Showing Up Matters for R.E.A.L. Step 2

Using R.E.A.L To Strengthen Summer Learning

More resources than ever are being invested in summer learning programs as part of helping students to recover from the pandemic. Access to high quality summer learning is especially essential for students from lower-income communities, who are three times less likely to participate in a structured summer learning experience than their higher income peers, according to research by the Afterschool Alliance. As shown in this Summer Learning Toolkit developed by the Wallace Foundation, the most successful programs are engaging, enriching and fun, not just focused on remediation.

“The summer is so important to help young people reconnect with friends, peers and educators after such a difficult year,” said U.S. Secretary of Education Miguel Cardona in a video message supporting National Summer Learning Week, an initiative held annually in July and sponsored by the nonprofit National Summer Learning Association (NSLA).

Schools and summer program providers can use the concepts in R.E.A.L. (Routines, Engagement, Access to resources and Learning) to strengthen their summer learning efforts as well as their attendance initiatives during the school year. 

Use R.E.A.L. to help families with Sign Up, Show Up, Follow Up and Level Up!

Sign Up: Use the messaging in the Showing Up Matters for R.E.A.L. toolkit to encourage students and families to sign up and enroll.

  • Schools and districts can use R.E.A.L messaging to remind families that summer is an opportunity to keep students in the routine of showing up every day, connect with friends, other families and the larger community, and gain access to resources such as food and other supports. Tell families that this is also a chance for learning in an exciting, high quality summer program that is available at low to no charge!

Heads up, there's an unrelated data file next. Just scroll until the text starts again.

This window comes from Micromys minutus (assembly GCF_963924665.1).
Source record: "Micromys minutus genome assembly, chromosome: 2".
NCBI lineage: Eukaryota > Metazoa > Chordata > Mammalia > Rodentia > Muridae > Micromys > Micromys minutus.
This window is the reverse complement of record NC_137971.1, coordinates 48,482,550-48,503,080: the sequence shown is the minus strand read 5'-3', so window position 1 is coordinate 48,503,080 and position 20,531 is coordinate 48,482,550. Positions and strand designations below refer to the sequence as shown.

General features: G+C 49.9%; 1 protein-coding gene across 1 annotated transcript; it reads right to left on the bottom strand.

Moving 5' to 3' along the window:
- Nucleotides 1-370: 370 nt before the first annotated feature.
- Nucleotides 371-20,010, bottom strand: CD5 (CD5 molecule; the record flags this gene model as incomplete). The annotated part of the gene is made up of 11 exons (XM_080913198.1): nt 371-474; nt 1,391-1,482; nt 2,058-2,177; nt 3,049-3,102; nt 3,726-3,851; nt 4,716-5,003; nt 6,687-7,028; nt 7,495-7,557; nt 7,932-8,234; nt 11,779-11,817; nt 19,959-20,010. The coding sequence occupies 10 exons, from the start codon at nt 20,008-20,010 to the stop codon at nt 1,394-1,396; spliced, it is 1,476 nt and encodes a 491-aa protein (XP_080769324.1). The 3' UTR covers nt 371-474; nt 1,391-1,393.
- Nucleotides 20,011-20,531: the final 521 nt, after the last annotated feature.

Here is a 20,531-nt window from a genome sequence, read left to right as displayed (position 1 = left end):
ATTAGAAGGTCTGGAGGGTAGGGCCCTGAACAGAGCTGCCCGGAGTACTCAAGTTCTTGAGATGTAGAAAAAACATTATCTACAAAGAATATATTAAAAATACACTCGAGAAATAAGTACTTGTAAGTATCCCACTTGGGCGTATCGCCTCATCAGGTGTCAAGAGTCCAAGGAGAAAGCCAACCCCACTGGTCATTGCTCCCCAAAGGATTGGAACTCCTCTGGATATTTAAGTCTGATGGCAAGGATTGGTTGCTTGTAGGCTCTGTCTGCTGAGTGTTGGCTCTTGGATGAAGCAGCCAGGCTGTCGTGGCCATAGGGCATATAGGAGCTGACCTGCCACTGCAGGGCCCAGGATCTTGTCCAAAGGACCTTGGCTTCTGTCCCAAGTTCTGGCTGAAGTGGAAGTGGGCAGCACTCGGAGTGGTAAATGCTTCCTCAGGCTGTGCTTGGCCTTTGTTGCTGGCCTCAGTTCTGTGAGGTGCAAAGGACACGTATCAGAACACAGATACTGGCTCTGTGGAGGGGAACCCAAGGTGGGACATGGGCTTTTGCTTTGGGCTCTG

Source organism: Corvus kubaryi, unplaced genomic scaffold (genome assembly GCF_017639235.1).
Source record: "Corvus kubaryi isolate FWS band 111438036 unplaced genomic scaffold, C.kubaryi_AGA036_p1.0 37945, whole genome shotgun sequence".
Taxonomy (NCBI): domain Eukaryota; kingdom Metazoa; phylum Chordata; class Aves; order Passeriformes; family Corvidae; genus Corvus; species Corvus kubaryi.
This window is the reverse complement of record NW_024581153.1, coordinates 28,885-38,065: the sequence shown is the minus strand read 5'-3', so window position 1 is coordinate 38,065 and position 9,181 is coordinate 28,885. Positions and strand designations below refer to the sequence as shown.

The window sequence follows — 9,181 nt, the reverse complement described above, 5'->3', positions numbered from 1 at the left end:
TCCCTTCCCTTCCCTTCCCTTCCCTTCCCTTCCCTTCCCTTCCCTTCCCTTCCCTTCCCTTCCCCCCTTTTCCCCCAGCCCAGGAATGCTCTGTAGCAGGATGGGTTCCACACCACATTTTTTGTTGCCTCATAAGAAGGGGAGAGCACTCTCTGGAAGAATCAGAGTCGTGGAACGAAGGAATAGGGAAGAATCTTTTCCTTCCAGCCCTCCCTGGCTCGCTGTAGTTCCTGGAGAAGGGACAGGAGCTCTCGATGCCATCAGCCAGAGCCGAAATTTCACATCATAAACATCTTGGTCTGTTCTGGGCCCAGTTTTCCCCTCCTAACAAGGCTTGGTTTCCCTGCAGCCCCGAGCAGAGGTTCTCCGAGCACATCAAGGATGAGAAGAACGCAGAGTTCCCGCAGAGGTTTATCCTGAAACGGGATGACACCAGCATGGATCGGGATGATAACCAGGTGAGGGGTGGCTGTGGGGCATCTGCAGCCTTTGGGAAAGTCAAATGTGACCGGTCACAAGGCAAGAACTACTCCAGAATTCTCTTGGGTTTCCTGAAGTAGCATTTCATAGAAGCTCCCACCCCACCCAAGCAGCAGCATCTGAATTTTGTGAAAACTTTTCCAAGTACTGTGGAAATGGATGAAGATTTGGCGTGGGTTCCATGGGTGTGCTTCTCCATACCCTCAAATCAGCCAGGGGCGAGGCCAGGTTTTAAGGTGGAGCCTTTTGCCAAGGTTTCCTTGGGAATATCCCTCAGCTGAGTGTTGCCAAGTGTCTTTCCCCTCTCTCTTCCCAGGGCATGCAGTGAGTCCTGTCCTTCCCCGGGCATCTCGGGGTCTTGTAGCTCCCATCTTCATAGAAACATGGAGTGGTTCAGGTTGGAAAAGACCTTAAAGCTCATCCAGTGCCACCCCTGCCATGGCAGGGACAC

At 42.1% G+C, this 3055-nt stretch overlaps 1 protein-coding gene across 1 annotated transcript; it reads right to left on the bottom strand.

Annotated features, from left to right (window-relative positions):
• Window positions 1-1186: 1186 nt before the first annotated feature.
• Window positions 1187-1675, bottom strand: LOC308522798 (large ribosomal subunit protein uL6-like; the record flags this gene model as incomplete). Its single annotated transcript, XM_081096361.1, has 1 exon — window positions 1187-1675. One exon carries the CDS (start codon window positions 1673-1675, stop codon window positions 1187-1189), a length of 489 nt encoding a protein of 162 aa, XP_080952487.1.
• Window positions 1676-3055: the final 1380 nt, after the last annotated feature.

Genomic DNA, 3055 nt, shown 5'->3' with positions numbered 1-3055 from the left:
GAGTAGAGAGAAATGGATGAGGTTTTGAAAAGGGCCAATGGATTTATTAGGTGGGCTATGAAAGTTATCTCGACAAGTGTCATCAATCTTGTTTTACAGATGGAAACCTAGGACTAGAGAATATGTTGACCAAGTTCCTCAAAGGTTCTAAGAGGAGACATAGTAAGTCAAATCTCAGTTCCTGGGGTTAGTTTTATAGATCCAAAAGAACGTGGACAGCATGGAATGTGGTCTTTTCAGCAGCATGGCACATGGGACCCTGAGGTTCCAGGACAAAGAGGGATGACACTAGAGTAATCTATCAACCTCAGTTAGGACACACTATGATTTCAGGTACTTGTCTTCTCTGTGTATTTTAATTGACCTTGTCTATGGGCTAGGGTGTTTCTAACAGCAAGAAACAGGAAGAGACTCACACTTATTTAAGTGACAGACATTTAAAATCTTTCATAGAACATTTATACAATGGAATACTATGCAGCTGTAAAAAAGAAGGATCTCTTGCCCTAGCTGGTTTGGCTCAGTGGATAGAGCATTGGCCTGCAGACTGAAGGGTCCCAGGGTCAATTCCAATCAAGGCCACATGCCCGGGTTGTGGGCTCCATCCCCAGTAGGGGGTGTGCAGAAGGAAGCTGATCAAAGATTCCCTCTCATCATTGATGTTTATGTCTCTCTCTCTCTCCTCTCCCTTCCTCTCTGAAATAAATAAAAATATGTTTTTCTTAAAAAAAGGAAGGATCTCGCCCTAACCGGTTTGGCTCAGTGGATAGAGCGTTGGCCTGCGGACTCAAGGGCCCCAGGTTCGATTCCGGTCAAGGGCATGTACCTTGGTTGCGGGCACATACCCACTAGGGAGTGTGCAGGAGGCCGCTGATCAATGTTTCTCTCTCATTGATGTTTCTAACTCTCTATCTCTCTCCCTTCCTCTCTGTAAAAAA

• The Wallace Foundation has created a toolkit to help get out the word on summer learning. You can also encourage students and families to use Discover Summer to find affordable and accessible high quality summer learning programs in their area, as well as summer meals, parent tips and free resources. 

Show Up: Getting students and families to sign up is just the beginning. The next step is making sure they actually attend.

Follow Up: Use data on the students you have in a two or six week program to help identify those who are facing attendance barriers in your program. Program staff can reach out to the family of any child who misses one or more days a week, starting in the first week, to find out what is happening and offer support. If the problem persists, then the program might consider informing the child’s school about the challenges in an effort to secure additional outreach and support when they enter school.

Level Up: Consider how your program could become even more R.E. A.L. by promoting routines, facilitating relationship building and engagement in learning, and connecting students and families to needed resources.

Additional Resources
  • National Summer Learning Association (NSLA) provides resources to assist programs in shaping and strengthening their summer programs, including archived webinars, tip sheets for providers and parents/caregivers and toolkits.

  • Learn about National Summer Learning Week, held this year between July 11-15, 2022. 

  • Turnaround For Children provides a wealth of resources and tools in the Developmental Relationships section of its Whole Child Design Toolkit. While aimed at schools, they can easily be used by summer learning providers as well.

  • The RAND report, Getting to Work on Summer Learning, Recommended Practices for Success (2018), is a guide for district leaders and their partners across the country who are interested in launching summer learning programs or improving established ones.